“What if your parents asked you to clean your room?” I asked a group of seventh and eighth graders today.
We were discussing the election and the number one thing they wanted to talk about was how upset they were that Donald Trump will be president. In fact, for their final project of making a Public Service Announcement, they wanted their message to be about Donald Trump and discrimination.
I continued, “You began dusting off the shelves, vacuuming the floor, wiping down the dresser and picking up dirty clothes. After a little while, your room began to look really clean. But you didn’t look under the bed. Underneath your bed there was a thick layer of dust, mold and fungus. When your parents came to look, they were amazed at how clean your room was. They were so happy to see you’d cleaned your room.”
“But is it really clean?” I asked. “On the surface it looks as though you have a really clean room, but with all that dust, mold and fungus under the bed, can you really say you have a clean room?”
They all looked at me in silence, and then one girl yelled out, “Oh, I get it! Trump has allowed us to look underneath the bed!”
“Exactly!” I said.
The other day a friend was showing me a video of Trump supporters saying some pretty outlandish stuff, and I asked him, “How old are the people in those videos?” He said, “I don’t know, like 30s, 40s and 50s?” I said, “exactly. They’ve felt this way for 30, 40, 50 years. They didn’t just all the sudden begin to feel these things this year. Just as strongly as you feel about the things you believe in, they feel just as strongly about the things they believe.”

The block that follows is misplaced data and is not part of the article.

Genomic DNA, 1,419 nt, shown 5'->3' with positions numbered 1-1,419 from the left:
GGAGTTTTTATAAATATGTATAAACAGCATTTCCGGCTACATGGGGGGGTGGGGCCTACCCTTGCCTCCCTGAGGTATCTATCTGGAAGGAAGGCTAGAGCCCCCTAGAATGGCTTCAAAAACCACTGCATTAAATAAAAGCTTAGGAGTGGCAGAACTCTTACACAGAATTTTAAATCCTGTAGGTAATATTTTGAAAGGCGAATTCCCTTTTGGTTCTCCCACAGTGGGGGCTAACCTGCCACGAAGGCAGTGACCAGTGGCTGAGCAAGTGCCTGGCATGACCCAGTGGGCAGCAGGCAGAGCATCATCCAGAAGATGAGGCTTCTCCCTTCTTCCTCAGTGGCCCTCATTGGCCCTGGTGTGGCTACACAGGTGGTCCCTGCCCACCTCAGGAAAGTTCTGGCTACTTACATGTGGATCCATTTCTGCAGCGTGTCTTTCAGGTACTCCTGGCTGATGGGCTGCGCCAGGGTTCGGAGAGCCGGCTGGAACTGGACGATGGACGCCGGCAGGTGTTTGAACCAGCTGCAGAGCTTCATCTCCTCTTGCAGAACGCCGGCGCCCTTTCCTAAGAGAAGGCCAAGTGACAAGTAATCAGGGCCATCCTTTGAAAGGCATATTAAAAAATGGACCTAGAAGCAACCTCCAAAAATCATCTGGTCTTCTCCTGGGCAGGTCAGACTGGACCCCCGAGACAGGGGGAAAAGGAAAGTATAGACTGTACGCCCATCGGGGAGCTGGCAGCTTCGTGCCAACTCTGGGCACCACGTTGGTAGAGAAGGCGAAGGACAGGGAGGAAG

I’m not condoning any behavior harmful to another human being, but I am saying that in order for us to truly say our room is clean, we have to look under the bed. Until we get in there and clean out the parts of ourselves we haven’t seen in a long time, our room will still technically be dirty. And the way to effectively clean something that’s been dirty for a long time is to look at it, acknowledge it and commit to doing the work to make it shine.
I’ve seen more people taking action than I ever have, and what makes me hopeful about healing any form of discrimination is that once we commit to something, it becomes more important in our lives. Whatever we commit to grows and whatever we are committed to shows.
In time and space as it exists, we can’t truly know what anything is for. Honoring our feelings is important, and so is knowing that the highest good is always unfolding.
I believe in miracles.
I believe in the innate goodness of humanity.
I believe in change.
I believe in personal growth and inner strength.
I believe life speaks to us and calls forth who we’re capable of being.
I believe in a power greater than us in action all of the time, in each of our lives.
I also believe what Hillary said last week:
“If we stand together and work together with respect for our differences, strength in our convictions, and love for this nation, our best days are still ahead of us.” ~ Hillary Clinton
Whatever we believe, may we use our energy and harness our strength for the good of all.
And finally, at the end of the day, if all we can do is muster up a little faith, it’s a start and it’s all we need to do.
“I tell you the truth, if you had faith even as small as a mustard seed, you could say to this mountain, ‘Move from here to there,’ and it would move. Nothing would be impossible.” Matthew 17:20
Author: Chris Tompkins
Image: courtesy of the author
Editor: Ashleigh Hitchcock